What is the real problem?
- No two situations are identical: The real problem is that when dealing with terrorism and terror networks, no two situations in the actual world are identical. The nature of threats is such that they continue to evolve all the time
- Both the 2001 terror attack in New York and the November 2008 attack in Mumbai were one of a kind with few parallels at the time
- Intelligence gap: Anticipating an attack of this nature remains in the area of an “intelligence gap” rather than an “intelligence failure”. Most experts explain an intelligence gap as one denoting an absence of intelligence output while an intelligence failure is one where, based on available evidence, no warning was issued
Qualitative understanding of newer threats: One of the major challenges that all intelligence agencies face is a qualitative understanding of the newer, and many post-modern threats
- New technology not enough: Anticipating such threats and their nature requires intelligence agencies to be constantly ahead of the curve. Anticipating newer threats is only partly facilitated by today’s technical advances such as new computing and communication technologies. However, these alone are not often enough to meet today’s intelligence needs.
What should be done?
- As problems become more complicated, and as terror networks become even more sophisticated, there has to be recognition that the situation demands better understanding of factors that are at work
- There is a case for far greater sharing of intelligence and information among intelligence agencies worldwide than it exists at present
The government is examining the legal implications and health effects of e-cigarettes, Union Health Minister J.P. Nadda told the RajyaSabha on Tuesday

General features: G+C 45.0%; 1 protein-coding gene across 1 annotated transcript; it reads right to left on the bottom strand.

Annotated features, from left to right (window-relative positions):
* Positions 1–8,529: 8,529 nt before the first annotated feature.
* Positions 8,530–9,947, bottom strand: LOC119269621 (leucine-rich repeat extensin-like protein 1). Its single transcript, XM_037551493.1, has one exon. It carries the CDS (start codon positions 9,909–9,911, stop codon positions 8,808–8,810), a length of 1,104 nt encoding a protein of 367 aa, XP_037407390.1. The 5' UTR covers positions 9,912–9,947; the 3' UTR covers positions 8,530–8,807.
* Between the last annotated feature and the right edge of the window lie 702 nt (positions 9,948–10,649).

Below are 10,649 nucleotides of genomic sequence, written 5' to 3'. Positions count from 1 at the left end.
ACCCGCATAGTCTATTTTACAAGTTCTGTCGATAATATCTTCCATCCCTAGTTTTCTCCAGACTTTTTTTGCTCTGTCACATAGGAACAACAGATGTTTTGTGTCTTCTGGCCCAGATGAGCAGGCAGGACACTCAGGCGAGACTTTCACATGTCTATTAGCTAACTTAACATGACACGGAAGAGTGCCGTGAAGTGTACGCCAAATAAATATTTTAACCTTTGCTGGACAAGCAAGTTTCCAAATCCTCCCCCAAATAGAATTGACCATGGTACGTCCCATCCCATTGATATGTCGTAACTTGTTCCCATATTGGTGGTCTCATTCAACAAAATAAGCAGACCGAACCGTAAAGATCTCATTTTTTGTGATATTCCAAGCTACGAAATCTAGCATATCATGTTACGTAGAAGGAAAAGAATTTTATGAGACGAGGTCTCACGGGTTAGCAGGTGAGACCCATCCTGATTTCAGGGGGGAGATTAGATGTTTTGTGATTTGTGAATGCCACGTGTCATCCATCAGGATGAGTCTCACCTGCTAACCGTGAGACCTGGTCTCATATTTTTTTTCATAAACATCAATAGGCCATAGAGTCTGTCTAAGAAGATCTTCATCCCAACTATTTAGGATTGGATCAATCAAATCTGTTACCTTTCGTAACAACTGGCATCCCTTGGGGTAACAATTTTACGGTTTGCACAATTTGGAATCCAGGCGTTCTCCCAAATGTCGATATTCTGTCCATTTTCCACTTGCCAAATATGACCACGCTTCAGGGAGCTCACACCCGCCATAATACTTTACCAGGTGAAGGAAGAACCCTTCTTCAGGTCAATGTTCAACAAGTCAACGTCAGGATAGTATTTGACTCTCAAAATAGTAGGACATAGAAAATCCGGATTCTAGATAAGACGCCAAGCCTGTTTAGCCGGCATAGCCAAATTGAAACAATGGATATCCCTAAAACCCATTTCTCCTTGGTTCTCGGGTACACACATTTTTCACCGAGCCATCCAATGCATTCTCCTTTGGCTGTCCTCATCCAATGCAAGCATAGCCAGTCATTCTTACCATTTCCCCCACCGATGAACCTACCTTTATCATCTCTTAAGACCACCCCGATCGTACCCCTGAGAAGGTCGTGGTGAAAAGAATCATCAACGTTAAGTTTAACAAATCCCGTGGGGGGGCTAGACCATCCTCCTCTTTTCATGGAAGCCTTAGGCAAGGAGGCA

Groups constituted by government
Health Ministry had constituted three groups to study the various aspects of e-cigarettes
- One was to study the legal implications of this e-nicotine drug induce system
- another was to go into the health effects
- the other was to study advocacy
All three sub-groups have given their reports. The Ministry is working on them
It referred to the practice of inhaling capsules of nicotine in a vaporised form after they were heated
- This is actually an electronic nicotine delivery system. It has a nicotine capsule, which has no tobacco but nicotine that gives excitement as it hits the brain. Some countries have regulated e-smoking, while others have banned it
Higher educational institutions, both government ones and those who take government aid, should ensure a level-playing field for disabled persons or face action for discrimination, the Supreme Court warned
The Rights of Persons with Disabilities Act provides for not less than 5% reservation in seats during admissions
- A Bench of Justices A.K. Sikri and Ashok Bhushan cautioned that appropriate legal action would be initiated against defaulting educational institutions
- A provision under the 2016 Act provided that persons with benchmark disabilities shall be given an upper age relaxation of five years for admission in institutions of higher education
- A requirement is to ensure that a student with disability, after proper education, would be able to lead an independent, economically self-sufficient and fully participatory life
Directions given by SC
- The apex court, in a 26-page judgment, directed the University Grants Commission (UGC) to constitute a committee to consider the feasibility of having guidelines for accessibility of students with disabilities in universities and colleges